One in four reported that they never, not every often, or only some of the time check the marine or mountain forecast before going out on the water.
The latest Maritime NZ safety drive through its Safer Boating forum is a summer campaign called, 'What's your plan?'
It's designed to prepare boaties to make sure they have got their boats and equipment maintained and prepared before they go on the water.
"We want people thinking about what they are doing before they even get to the boat ramp," says Kirk.
"A lot of times we see people get to the boat ramp, realise they've forgotten something but they go anyway, purely because it's a bit of a mission to go back and get stuff.
"Do the right thing. Think about what you're doing, where you're going, and how long for."
Being prepared is key, Kirk says.
Make sure your boat, kayak or stand-up paddleboard is appropriate for the activity you plan to do.
Wear lifejackets – don't just take them with you. And the Coastguard is currently offering a lifejacket exchange programme called 'Old For New' where old lifejackets can be swapped for brand new, professional-standard ones for a small fee.
Boaties are also being encouraged to get some local knowledge before they venture out, by checking the marine weather forecasts and talking to harbourmasters, Coastguard, or boating clubs about what happens in that specific area.
Thinking "this place is safe" is when people get complacent, Maritime NZ says, and can result in tragic outcomes.
Skippers are also being reminded that they are legally responsible for the safety of the boat and everyone on board.
Ex-naval commander McCaw agrees that common sense and preparation are key, while everyone should be aware of the boating safety code.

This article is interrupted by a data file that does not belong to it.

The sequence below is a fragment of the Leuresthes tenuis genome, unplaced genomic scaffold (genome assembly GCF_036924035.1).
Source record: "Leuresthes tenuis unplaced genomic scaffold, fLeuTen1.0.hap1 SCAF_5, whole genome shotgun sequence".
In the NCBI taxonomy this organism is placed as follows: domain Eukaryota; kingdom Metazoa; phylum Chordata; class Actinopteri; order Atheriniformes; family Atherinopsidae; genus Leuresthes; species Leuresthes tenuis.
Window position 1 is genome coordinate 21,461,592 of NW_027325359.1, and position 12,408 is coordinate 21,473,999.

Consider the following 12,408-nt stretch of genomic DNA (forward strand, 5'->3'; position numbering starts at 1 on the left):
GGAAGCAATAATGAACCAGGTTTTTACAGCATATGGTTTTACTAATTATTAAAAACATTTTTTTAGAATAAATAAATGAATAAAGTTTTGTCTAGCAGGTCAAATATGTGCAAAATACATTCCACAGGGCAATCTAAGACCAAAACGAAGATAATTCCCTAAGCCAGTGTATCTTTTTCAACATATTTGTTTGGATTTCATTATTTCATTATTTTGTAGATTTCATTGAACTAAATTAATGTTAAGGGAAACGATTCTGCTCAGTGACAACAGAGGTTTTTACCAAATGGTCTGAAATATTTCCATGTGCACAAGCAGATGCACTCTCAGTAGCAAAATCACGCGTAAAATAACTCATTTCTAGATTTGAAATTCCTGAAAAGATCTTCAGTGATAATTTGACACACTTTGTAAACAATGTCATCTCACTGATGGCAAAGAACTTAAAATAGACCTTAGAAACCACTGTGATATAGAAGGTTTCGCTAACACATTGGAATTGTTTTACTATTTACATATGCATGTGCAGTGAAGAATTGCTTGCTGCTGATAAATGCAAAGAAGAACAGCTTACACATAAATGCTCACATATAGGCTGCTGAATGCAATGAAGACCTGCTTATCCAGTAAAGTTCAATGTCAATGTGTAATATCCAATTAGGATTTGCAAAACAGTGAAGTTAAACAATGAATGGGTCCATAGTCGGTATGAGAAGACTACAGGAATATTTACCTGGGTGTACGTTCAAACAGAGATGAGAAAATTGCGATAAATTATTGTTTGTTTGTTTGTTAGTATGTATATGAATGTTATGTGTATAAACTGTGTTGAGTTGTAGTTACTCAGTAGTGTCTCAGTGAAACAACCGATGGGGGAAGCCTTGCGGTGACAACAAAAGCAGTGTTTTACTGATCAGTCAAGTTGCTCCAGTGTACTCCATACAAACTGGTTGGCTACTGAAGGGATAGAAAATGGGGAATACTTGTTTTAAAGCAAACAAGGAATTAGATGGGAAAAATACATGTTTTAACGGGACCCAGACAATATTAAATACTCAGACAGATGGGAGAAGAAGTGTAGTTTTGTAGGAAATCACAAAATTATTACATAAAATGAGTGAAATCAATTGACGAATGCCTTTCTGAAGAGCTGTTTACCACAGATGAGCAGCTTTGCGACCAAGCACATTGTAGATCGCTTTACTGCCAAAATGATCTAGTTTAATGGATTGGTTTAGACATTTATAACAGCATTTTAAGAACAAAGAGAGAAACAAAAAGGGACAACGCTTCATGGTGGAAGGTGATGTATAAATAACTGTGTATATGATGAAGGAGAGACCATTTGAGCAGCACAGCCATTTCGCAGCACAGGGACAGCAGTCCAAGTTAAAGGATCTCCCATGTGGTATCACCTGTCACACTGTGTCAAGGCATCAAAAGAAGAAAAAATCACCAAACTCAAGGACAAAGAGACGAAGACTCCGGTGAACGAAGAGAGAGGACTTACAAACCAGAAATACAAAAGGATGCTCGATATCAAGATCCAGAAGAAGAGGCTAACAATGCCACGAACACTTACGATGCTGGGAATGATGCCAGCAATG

"It's pretty simple stuff," he says, urging people to download the free Coastguard app which features marine weather forecasts, tides, and boating tips.
"We have a little saying: If in doubt, don't go out. It's as simple as that. If you've got a feeling in your water that it looks a bit gnarly, or you've not been out in conditions like that before, then don't."
And while alcohol is not prohibited on boats, Maritime NZ is urging people to "take a common sense approach".
"Go out there, have a good day, catch some fish, come home, get the barbie going, and have a few beers then," Kirk says.
"That's the ultimate way to do it.
"One boating fatality is one boating fatality too many. Ideally, there would be no boating fatalities."
New Zealand's recreational fatal boating statistics:
2020: 14 (as at December 8)
-Source: Maritime NZ
Five key messages:
* Wear your lifejacket
* Take two waterproof ways to call for help
* Check the marine weather forecast
* Avoid alcohol
* Be a responsible skipper
-Source: Maritime NZ